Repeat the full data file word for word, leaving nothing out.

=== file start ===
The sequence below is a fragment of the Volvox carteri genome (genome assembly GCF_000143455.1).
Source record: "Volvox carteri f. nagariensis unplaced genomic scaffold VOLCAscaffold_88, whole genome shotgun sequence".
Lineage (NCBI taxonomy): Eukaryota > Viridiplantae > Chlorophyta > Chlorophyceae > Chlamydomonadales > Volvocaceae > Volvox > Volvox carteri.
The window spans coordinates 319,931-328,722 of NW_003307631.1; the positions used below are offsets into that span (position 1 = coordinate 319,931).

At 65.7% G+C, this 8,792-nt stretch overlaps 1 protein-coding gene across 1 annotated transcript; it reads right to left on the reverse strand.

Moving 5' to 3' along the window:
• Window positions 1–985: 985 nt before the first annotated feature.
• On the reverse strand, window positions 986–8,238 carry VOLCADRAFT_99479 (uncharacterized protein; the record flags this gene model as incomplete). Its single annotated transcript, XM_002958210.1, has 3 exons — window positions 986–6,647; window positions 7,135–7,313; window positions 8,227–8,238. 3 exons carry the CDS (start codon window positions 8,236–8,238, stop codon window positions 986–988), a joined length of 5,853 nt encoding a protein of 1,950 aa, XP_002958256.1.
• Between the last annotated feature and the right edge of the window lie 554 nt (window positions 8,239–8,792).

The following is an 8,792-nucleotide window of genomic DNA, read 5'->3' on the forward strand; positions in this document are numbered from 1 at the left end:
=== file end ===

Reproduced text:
The sequence below is a fragment of the Volvox carteri genome (genome assembly GCF_000143455.1).
Source record: "Volvox carteri f. nagariensis unplaced genomic scaffold VOLCAscaffold_88, whole genome shotgun sequence".
Lineage (NCBI taxonomy): Eukaryota > Viridiplantae > Chlorophyta > Chlorophyceae > Chlamydomonadales > Volvocaceae > Volvox > Volvox carteri.
The window spans coordinates 319,931-328,722 of NW_003307631.1; the positions used below are offsets into that span (position 1 = coordinate 319,931).

At 65.7% G+C, this 8,792-nt stretch overlaps 1 protein-coding gene across 1 annotated transcript; it reads right to left on the reverse strand.

Moving 5' to 3' along the window:
• Window positions 1–985: 985 nt before the first annotated feature.
• On the reverse strand, window positions 986–8,238 carry VOLCADRAFT_99479 (uncharacterized protein; the record flags this gene model as incomplete). Its single annotated transcript, XM_002958210.1, has 3 exons — window positions 986–6,647; window positions 7,135–7,313; window positions 8,227–8,238. 3 exons carry the CDS (start codon window positions 8,236–8,238, stop codon window positions 986–988), a joined length of 5,853 nt encoding a protein of 1,950 aa, XP_002958256.1.
• Between the last annotated feature and the right edge of the window lie 554 nt (window positions 8,239–8,792).

The following is an 8,792-nucleotide window of genomic DNA, read 5'->3' on the forward strand; positions in this document are numbered from 1 at the left end: